Oh boy, this one involved some thinking. The problem is to find the outlier in an array of integers. You are given a list that has a minimum of three elements but can have up to a thousand. The array will always have either all even numbers and exactly one odd number or all odd numbers and exactly one even number.

The task is to find the outlier.

Example

- [1,2,3,5,7,9] the outlier is 2
- [-1, 0,1,65,37] the outlier is 0

I did not come up with two different approaches today, just the one but let’s take a close look at that one.

## The Outlier Code

```
function findOutlier(integers) {
const sum = Math.abs(integers[0] % 2) + Math.abs(integers[1] % 2) + Math.abs(integers[2] % 2)
const isEven = sum <= 1
return integers.find(num => {
return isEven ? num % 2 !== 0 : num % 2 === 0
})
}
```

Code language: JavaScript (javascript)

The most complicated part is line 2. We know that our list will have at least 3 elements so we can use those elements to determine if the rest of our list is even or odd.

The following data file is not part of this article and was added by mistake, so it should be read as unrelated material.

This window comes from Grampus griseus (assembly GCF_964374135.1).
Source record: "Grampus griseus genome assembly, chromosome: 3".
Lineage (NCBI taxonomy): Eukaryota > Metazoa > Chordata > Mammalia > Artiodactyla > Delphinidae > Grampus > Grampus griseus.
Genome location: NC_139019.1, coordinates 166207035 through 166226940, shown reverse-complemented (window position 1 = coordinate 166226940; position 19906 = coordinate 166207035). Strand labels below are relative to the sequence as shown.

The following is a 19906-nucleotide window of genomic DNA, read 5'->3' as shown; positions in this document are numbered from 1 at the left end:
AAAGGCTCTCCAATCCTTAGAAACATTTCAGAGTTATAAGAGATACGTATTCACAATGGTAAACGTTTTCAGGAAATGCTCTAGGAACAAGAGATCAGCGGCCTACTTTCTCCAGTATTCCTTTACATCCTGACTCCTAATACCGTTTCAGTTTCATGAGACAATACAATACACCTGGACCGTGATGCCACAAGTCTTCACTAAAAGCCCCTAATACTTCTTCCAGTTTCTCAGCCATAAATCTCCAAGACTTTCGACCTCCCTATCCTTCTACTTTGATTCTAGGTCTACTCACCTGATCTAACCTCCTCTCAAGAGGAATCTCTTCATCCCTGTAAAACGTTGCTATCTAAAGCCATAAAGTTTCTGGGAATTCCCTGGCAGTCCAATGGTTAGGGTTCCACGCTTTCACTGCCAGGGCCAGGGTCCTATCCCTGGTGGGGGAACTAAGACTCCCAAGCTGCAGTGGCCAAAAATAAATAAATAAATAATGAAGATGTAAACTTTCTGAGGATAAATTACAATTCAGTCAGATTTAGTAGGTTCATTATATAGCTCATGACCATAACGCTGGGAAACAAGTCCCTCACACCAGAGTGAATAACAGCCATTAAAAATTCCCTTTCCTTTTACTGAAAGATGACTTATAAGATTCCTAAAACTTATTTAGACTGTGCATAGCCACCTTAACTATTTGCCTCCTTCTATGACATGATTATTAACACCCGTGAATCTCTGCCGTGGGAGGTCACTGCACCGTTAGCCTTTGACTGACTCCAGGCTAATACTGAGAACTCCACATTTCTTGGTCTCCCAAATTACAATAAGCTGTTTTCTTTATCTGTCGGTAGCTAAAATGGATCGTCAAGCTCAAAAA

We also know that there will be exactly one outlier but we do not know if it is at the beginning, in the middle, or at the end of the list.

Our first point of action is to use the first 3 elements to determine if we have an even list or an odd list. But this is complicated by the possibility of the outlier being part of the first 3 elements. So the first line simplifies those first 3 elements into either 0 or 1. We use the `Math.abs `

function because negative integers are a thing.

We sum up the 3 numbers and our possible values will look like the table below

First Number | Second number | Third Number | Sum | |

even, even, even | 0 | 0 | 0 | 0 |

even, even, odd | 0 | 0 | 1 | 1 |

odd, odd, even | 1 | 1 | 0 | 2 |

odd, odd, odd | 1 | 1 | 1 | 3 |

The order is irrelevant since (even, even, odd) will give the same result as (even, odd, even), because associative law. Looks like that Maths degree won’t be a total loss.

So if our sum is 0 or 1 we have an even list and are looking for an odd outlier and if it’s 2 or 3 we have an odd list looking for an even outlier.

The rest is child play.

I didn’t really have a lot of time to look for a second approach so I’ll leave it at one today. But If you have a different approach I’d love to see it. Ping me on Twitter @phoexer and as always happy coding.